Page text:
Specific treatments such as Exposure Therapy, a treatment that involves recurrently exposing the anxious person to their fear, aren’t effective either. How do you productively expose someone to Black death and brutality for therapeutic ends? Obviously, we need to reconfigure the way that we address anxiety in Black bodies, but what are effective alternatives?

For one, mental health professionals need to dispose of the term “not all white people.” “Not all white people” murder, they say. “Not all white people” are responsible for police brutality or for hate crimes or other instances of violence against Black people.

When I am mentioning white people to my therapy groups and in other mental health settings, I am discussing the phenomenon of white supremacy, which no white person can divorce themselves from. Violence that is targeted against Black people doesn’t ever happen individually, but is a part of a structural problem of white supremacy. Trying to differentiate acts of violence as a problem of only a few bad white people is insulting and a fundamental misunderstanding of how power operates.

Secondly, more mental health resources need to address the targeted violence that Black people experience. Black people, both within and outside of my generation, are continuously exposed to this violence. However, how many mental health resources actually recognize the pain that Black people feel when constantly bearing witness to the killing of Black folk?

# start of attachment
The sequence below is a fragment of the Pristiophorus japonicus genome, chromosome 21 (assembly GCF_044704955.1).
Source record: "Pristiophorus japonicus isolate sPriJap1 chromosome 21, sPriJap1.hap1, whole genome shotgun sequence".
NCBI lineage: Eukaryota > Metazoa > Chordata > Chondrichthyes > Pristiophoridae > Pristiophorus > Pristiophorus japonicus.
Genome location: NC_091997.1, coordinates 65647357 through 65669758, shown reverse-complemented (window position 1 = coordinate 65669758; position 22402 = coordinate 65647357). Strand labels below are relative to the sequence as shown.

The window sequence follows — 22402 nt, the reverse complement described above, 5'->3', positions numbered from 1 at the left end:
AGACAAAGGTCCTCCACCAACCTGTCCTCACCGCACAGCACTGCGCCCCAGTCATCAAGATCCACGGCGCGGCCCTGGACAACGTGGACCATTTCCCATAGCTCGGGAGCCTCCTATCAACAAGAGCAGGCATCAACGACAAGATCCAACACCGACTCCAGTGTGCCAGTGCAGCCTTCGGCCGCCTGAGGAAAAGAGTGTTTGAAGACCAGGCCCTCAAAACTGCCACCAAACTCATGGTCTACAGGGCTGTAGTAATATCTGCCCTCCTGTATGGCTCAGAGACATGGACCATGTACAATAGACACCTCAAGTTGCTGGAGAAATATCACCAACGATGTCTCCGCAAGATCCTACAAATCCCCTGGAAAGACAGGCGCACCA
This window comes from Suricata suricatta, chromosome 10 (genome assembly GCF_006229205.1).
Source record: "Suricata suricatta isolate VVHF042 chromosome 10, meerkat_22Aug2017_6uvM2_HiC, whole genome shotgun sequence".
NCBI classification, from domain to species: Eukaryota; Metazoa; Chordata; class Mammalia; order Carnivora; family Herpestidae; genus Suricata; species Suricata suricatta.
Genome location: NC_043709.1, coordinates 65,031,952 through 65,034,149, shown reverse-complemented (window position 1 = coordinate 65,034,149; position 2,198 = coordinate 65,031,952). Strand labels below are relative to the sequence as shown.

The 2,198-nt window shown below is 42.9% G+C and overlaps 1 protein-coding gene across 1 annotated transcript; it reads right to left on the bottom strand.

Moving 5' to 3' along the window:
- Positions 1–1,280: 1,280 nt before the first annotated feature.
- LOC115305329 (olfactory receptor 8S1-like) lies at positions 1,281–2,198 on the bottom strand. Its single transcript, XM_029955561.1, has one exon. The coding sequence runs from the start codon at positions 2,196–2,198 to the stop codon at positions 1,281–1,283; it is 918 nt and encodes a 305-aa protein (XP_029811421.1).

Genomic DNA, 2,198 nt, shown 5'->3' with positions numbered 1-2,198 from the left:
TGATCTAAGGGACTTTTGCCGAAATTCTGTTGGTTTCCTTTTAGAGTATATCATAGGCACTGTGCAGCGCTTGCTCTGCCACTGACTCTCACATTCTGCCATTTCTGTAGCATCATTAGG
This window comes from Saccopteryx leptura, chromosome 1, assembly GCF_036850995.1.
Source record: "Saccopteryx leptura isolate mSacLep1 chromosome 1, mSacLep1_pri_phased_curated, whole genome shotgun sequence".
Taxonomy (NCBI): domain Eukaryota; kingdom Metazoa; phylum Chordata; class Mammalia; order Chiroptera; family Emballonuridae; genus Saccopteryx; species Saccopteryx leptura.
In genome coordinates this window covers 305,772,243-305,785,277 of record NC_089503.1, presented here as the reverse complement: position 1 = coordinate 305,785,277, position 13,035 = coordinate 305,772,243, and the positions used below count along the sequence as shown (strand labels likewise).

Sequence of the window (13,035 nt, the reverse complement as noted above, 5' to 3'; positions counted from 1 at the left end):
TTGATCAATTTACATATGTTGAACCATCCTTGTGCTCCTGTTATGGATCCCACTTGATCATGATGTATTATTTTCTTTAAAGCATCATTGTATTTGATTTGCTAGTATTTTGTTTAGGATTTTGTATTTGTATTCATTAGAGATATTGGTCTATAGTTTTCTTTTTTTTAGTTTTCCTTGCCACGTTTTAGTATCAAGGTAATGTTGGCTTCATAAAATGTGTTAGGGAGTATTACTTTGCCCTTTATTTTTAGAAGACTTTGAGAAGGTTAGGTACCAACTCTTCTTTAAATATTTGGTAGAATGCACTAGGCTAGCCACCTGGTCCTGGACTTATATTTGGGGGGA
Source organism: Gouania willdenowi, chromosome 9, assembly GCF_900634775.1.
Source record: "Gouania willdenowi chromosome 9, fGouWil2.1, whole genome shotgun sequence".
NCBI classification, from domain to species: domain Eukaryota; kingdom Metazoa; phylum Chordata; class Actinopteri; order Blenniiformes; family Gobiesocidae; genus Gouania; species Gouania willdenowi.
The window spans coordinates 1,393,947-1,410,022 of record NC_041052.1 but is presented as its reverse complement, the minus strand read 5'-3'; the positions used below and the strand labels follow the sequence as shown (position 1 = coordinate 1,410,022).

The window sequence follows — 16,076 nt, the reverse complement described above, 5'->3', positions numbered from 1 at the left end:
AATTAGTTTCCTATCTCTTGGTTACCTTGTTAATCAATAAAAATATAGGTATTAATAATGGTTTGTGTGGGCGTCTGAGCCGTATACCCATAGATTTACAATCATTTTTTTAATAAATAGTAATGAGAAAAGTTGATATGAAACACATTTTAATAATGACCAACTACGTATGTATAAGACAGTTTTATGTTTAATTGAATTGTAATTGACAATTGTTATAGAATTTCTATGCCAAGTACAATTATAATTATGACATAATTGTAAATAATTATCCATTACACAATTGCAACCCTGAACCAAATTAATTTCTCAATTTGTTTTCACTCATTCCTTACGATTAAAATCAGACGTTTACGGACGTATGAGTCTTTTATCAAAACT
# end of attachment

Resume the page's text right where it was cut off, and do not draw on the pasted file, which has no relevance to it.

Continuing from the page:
RELATED: The anti-Black history behind anxiety in our community, and 3 ways to tackle it

When Nia Wilson was murdered, my therapist at the time had no idea how to navigate the grief I was feeling. In school, none of my teachers checked in with me about the death of Sandra or Rekia or Trayvon or any other Black person. These institutions do not give me and other Black people a platform to process what we are seeing or feeling, and we deserve a space to process this grief.  

To treat my general anxiety, in addition to recognizing the ugliness of the world, my current therapist reminds me that bad things can and do happen. I could become gravely ill or my friends could pass. I am reminded that the cure to anxiety is not ridding ourselves of these thoughts, but becoming comfortable with uncertainty and the reality that bad things occur. My parents could die from a hate crime. My siblings could be murdered by police.

This ability to recognize the reality of Black anxiety is not how many therapists operate. Many will attempt to minimize these fears as paranoia. If your mental health professional focuses on trying to shrink the fears of Black anxiety instead, they are probably not for you. A more comprehensive and strategic treatment should center around confronting the realities of these fears and demonstrating to suffers ways that they can cope. Black anxiety isn’t something that should be ignored, but worked with and prepared for.  

Black anxiety is a reality I have struggled with my whole life. I am constantly fearful of the ways that I and others can be harmed or killed because of our Blackness. But I am learning not to minimize my fears or avoid them. Instead, I owe it to myself to understand the reality of these anxieties and to seek out peace regardless.

Gloria Oladipo is a Black woman from Chicago, IL. She is currently a sophomore at Cornell University. You can email her at gaoladipo@gmail.com, and find her on Instagram @glorels

The Black Youth Project is a platform that highlights the voices and ideas of Black millennials. Through knowledge, voice, and action, we work to empower and uplift the lived experiences of young Black Americans today.